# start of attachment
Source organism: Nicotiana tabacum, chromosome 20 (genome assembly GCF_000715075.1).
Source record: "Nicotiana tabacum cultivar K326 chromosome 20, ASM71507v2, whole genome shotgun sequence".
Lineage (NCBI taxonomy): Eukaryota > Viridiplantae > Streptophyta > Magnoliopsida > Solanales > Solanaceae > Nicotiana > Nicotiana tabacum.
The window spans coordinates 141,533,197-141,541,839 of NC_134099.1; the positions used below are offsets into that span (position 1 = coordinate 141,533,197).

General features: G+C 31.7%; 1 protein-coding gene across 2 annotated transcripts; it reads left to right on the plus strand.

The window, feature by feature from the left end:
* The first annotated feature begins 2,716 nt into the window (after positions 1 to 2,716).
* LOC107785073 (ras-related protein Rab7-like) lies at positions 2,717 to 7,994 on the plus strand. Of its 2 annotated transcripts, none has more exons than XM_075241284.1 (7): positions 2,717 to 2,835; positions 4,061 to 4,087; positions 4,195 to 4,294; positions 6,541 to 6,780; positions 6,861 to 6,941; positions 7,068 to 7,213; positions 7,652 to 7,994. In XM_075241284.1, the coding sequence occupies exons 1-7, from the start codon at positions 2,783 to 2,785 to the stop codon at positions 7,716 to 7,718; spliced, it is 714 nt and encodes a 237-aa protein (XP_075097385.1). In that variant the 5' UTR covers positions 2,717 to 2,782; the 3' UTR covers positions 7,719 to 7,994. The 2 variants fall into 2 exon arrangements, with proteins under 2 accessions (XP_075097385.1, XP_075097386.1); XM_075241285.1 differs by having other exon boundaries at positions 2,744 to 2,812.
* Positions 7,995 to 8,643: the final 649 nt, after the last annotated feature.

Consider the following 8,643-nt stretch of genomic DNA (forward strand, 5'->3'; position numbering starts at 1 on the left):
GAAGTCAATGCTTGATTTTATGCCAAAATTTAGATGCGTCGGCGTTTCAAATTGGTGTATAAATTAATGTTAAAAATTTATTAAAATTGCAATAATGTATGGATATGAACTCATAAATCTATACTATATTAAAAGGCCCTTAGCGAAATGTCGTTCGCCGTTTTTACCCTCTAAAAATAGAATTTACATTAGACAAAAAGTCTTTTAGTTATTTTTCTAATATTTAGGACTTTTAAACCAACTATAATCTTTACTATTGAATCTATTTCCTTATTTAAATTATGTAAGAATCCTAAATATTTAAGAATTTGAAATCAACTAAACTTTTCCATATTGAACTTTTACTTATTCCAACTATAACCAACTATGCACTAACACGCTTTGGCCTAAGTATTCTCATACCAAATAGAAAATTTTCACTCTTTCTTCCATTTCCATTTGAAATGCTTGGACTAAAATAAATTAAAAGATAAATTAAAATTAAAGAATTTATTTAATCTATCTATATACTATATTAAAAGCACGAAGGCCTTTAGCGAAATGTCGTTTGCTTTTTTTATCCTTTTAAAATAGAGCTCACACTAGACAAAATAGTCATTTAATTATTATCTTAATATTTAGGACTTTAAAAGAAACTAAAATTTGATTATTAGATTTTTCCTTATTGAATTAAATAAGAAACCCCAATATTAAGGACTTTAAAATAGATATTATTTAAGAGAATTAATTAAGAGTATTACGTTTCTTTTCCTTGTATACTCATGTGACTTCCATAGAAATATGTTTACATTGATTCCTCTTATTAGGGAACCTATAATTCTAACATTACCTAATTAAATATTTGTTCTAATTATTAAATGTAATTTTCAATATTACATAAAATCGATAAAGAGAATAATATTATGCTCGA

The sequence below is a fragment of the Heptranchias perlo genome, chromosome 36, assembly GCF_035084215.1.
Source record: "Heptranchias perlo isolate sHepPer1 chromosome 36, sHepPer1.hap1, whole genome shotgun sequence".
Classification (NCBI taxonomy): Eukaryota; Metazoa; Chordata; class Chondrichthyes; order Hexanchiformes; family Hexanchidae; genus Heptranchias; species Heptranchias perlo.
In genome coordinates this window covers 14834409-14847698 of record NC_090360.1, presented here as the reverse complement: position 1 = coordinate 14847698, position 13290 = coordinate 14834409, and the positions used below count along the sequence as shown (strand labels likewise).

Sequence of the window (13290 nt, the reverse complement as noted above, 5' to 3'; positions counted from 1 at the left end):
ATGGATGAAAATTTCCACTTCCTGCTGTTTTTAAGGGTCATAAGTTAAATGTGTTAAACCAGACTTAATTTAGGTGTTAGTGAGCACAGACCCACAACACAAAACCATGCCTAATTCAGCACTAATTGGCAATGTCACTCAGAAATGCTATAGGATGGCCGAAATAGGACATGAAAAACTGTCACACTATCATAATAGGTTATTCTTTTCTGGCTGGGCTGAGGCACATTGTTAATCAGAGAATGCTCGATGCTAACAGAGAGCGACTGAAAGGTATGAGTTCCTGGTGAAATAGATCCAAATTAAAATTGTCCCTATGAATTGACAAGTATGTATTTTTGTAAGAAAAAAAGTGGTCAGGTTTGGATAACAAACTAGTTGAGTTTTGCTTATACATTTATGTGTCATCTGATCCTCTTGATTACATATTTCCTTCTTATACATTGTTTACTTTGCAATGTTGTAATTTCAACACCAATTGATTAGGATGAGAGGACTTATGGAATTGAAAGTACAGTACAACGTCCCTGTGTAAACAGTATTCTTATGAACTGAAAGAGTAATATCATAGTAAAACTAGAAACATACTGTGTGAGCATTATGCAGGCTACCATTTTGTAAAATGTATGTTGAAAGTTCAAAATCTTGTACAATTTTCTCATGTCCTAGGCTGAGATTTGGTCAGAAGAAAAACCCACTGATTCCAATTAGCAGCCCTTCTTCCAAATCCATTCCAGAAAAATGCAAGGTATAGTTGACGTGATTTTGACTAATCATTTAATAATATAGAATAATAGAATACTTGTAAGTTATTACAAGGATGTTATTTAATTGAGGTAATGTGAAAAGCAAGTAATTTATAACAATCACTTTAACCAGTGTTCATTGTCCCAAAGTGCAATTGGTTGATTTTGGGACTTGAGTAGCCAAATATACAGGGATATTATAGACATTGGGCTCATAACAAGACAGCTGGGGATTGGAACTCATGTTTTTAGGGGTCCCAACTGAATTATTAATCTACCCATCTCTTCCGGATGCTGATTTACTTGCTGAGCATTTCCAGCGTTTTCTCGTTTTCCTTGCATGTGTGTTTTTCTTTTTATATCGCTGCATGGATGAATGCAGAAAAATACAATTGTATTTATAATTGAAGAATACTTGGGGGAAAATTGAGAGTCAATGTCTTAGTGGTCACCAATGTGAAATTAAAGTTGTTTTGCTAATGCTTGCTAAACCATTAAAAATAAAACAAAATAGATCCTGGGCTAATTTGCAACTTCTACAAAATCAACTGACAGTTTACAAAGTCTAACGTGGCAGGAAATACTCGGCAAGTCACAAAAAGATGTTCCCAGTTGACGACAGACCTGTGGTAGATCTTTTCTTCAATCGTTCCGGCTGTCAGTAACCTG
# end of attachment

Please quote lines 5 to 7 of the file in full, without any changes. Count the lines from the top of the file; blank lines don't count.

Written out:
General features: G+C 31.7%; 1 protein-coding gene across 2 annotated transcripts; it reads left to right on the plus strand.

The window, feature by feature from the left end:
* The first annotated feature begins 2,716 nt into the window (after positions 1 to 2,716).